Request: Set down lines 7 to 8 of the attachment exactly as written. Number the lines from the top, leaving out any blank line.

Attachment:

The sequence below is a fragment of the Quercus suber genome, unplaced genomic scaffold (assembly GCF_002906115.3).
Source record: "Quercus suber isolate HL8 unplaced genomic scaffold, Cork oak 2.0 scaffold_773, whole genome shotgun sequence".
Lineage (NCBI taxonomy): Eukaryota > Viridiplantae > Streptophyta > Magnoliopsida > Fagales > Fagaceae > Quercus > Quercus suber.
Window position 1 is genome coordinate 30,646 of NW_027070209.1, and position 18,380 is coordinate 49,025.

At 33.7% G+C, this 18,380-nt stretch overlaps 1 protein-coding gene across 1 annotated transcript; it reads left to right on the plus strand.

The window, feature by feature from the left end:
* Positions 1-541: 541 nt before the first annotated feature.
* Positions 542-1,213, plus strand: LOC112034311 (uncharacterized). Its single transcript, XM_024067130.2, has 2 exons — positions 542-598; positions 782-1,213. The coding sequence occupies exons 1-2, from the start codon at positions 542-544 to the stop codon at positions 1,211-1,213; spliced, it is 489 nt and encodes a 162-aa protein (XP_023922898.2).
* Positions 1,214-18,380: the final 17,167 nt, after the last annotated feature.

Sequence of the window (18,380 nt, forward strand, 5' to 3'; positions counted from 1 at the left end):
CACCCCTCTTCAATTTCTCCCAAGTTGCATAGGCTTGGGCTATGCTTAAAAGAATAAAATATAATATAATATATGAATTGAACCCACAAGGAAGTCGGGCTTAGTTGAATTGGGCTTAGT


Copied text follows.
* Positions 1-541: 541 nt before the first annotated feature.
* Positions 542-1,213, plus strand: LOC112034311 (uncharacterized). Its single transcript, XM_024067130.2, has 2 exons — positions 542-598; positions 782-1,213. The coding sequence occupies exons 1-2, from the start codon at positions 542-544 to the stop codon at positions 1,211-1,213; spliced, it is 489 nt and encodes a 162-aa protein (XP_023922898.2).